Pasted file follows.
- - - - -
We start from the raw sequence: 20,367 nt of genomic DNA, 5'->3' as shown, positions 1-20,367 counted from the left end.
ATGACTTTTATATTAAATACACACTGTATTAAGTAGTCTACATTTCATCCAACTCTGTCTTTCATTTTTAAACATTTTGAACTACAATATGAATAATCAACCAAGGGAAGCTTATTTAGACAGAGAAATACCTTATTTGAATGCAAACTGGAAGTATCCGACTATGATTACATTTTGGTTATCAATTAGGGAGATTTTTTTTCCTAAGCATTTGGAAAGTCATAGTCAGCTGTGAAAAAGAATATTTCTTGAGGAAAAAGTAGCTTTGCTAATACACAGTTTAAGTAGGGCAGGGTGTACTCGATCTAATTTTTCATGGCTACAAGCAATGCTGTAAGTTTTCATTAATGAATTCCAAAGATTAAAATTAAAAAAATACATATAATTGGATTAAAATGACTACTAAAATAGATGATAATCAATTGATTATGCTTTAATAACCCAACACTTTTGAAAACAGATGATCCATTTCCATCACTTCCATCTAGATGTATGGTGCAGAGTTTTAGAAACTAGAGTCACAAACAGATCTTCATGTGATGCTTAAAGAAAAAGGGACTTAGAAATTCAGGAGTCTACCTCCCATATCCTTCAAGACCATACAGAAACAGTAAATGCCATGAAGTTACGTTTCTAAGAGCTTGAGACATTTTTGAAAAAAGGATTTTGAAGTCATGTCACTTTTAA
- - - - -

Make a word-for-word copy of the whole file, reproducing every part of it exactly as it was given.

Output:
We start from the raw sequence: 20,367 nt of genomic DNA, 5'->3' as shown, positions 1-20,367 counted from the left end.
ATGACTTTTATATTAAATACACACTGTATTAAGTAGTCTACATTTCATCCAACTCTGTCTTTCATTTTTAAACATTTTGAACTACAATATGAATAATCAACCAAGGGAAGCTTATTTAGACAGAGAAATACCTTATTTGAATGCAAACTGGAAGTATCCGACTATGATTACATTTTGGTTATCAATTAGGGAGATTTTTTTTCCTAAGCATTTGGAAAGTCATAGTCAGCTGTGAAAAAGAATATTTCTTGAGGAAAAAGTAGCTTTGCTAATACACAGTTTAAGTAGGGCAGGGTGTACTCGATCTAATTTTTCATGGCTACAAGCAATGCTGTAAGTTTTCATTAATGAATTCCAAAGATTAAAATTAAAAAAATACATATAATTGGATTAAAATGACTACTAAAATAGATGATAATCAATTGATTATGCTTTAATAACCCAACACTTTTGAAAACAGATGATCCATTTCCATCACTTCCATCTAGATGTATGGTGCAGAGTTTTAGAAACTAGAGTCACAAACAGATCTTCATGTGATGCTTAAAGAAAAAGGGACTTAGAAATTCAGGAGTCTACCTCCCATATCCTTCAAGACCATACAGAAACAGTAAATGCCATGAAGTTACGTTTCTAAGAGCTTGAGACATTTTTGAAAAAAGGATTTTGAAGTCATGTCACTTTTAA